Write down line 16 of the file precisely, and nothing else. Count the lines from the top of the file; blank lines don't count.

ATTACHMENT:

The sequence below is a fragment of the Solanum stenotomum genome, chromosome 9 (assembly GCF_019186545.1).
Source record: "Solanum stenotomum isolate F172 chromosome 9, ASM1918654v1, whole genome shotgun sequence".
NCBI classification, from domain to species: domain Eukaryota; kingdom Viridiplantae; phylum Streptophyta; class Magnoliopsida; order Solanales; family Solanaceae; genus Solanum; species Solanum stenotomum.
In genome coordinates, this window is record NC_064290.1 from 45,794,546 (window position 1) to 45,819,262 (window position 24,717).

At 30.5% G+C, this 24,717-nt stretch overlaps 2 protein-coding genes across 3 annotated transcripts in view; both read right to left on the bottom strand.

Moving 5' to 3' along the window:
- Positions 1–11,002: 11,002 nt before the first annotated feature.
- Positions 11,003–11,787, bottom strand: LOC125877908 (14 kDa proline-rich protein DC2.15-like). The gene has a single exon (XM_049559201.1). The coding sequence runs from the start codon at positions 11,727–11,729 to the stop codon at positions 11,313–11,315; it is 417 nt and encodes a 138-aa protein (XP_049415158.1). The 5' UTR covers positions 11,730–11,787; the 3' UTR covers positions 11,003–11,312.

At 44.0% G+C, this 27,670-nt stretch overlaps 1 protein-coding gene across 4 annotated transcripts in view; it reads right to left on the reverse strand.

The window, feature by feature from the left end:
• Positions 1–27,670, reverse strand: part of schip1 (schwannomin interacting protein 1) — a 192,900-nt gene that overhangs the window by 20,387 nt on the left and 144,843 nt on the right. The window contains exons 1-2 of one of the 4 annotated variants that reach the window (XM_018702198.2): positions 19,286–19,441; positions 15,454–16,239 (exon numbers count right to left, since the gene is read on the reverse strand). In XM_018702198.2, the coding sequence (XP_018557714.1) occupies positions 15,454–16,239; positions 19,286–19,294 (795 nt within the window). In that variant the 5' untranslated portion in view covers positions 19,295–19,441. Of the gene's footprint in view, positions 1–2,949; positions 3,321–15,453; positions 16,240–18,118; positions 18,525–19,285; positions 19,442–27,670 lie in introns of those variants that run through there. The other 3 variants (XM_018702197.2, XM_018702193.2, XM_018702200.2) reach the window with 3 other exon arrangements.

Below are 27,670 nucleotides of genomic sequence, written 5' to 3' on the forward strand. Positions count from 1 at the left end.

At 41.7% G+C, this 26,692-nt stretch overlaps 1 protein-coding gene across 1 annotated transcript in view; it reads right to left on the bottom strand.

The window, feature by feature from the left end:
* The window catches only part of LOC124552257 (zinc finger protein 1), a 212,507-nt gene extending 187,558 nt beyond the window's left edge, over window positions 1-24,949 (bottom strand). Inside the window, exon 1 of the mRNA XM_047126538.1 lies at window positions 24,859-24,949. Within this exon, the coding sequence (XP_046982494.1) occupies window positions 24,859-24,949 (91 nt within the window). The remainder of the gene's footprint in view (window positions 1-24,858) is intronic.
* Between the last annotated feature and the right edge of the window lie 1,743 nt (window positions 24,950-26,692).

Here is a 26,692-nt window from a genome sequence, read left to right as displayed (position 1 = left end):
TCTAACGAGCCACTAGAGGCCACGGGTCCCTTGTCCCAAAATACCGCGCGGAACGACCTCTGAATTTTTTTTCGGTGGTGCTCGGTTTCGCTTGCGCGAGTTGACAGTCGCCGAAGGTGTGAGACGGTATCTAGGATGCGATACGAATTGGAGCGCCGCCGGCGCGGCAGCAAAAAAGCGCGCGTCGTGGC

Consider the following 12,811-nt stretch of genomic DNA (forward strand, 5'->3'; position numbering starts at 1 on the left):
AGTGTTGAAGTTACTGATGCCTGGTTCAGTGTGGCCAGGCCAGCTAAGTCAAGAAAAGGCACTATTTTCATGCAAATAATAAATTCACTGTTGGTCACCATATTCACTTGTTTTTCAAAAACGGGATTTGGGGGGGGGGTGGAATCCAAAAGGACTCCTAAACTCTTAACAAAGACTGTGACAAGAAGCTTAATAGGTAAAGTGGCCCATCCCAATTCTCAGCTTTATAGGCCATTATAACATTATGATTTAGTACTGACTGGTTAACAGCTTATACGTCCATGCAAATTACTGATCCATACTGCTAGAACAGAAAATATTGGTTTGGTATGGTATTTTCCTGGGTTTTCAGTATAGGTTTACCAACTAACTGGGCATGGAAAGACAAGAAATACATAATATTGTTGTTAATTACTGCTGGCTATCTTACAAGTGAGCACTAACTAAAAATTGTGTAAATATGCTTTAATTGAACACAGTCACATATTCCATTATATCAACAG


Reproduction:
* Between the last annotated feature and the right edge of the window lie 1,743 nt (window positions 24,950-26,692).